Machine Learning for Precision Psychiatry: Opportunities and Challenges

  • Danilo Bzdok
    Correspondence
    Address correspondence to Danilo Bzdok, M.D., Ph.D., Research Center Jülich, Institute of Neuroscience and Medicine 1, Pauwelsstraße 30, Aachen 52074, Germany.
    Affiliations
    Department of Psychiatry, Psychotherapy and Psychosomatics, RWTH Aachen University, Aachen, Germany

    JARA-BRAIN, Jülich-Aachen Research Alliance, Aachen, Germany

    Parietal team, INRIA, Neurospin, Gif-sur-Yvette, France
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  • Andreas Meyer-Lindenberg
    Affiliations
    Department of Psychiatry and Psychotherapy, Central Institute of Mental Health, Medical Faculty Mannheim, University of Heidelberg, Mannheim, Germany

    Bernstein Center for Computational Neuroscience Heidelberg-Mannheim, Central Institute of Mental Health, Medical Faculty Mannheim, University of Heidelberg, Mannheim, Germany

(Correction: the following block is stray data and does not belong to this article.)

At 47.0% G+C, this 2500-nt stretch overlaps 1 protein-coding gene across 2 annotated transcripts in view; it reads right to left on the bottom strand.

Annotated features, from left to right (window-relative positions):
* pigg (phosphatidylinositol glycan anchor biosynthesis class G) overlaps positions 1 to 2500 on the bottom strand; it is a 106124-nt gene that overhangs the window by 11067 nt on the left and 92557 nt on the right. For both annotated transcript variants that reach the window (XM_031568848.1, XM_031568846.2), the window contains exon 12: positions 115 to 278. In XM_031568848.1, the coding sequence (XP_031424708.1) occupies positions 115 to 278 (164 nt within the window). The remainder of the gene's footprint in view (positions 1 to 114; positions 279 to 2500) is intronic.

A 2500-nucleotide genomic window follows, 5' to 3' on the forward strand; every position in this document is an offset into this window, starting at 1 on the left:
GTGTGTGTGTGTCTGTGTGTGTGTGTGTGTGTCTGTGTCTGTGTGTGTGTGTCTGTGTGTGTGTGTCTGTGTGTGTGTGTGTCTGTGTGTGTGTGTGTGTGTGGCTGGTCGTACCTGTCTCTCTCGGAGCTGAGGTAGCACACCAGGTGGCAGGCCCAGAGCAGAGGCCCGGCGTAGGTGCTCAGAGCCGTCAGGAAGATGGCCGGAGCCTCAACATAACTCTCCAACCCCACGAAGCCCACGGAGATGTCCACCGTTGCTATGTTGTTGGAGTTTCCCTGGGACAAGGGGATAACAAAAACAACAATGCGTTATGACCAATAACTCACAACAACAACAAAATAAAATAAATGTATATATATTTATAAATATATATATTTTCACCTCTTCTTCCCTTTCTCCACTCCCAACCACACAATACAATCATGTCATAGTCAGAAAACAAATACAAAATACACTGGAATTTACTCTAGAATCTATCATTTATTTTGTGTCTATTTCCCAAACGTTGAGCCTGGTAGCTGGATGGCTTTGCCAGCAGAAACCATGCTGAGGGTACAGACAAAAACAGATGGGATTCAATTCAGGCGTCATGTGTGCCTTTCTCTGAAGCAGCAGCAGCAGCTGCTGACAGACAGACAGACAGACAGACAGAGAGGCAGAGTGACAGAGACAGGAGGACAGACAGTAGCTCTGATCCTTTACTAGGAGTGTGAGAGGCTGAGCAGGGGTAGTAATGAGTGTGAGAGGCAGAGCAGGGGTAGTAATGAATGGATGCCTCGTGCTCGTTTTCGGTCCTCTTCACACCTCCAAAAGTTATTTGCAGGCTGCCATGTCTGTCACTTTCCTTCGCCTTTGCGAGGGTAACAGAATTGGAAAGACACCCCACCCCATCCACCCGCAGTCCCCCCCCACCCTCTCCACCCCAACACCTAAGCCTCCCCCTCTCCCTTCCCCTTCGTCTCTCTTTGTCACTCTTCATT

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Published:December 05, 2017DOI:https://doi.org/10.1016/j.bpsc.2017.11.007

      Abstract

      The nature of mental illness remains a conundrum. Traditional disease categories are increasingly suspected to misrepresent the causes underlying mental disturbance. Yet psychiatrists and investigators now have an unprecedented opportunity to benefit from complex patterns in brain, behavior, and genes using methods from machine learning (e.g., support vector machines, modern neural-network algorithms, cross-validation procedures). Combining these analysis techniques with a wealth of data from consortia and repositories has the potential to advance a biologically grounded redefinition of major psychiatric disorders. Increasing evidence suggests that data-derived subgroups of psychiatric patients can better predict treatment outcomes than DSM/ICD diagnoses can. In a new era of evidence-based psychiatry tailored to single patients, objectively measurable endophenotypes could allow for early disease detection, individualized treatment selection, and dosage adjustment to reduce the burden of disease. This primer aims to introduce clinicians and researchers to the opportunities and challenges in bringing machine intelligence into psychiatric practice.

      Keywords

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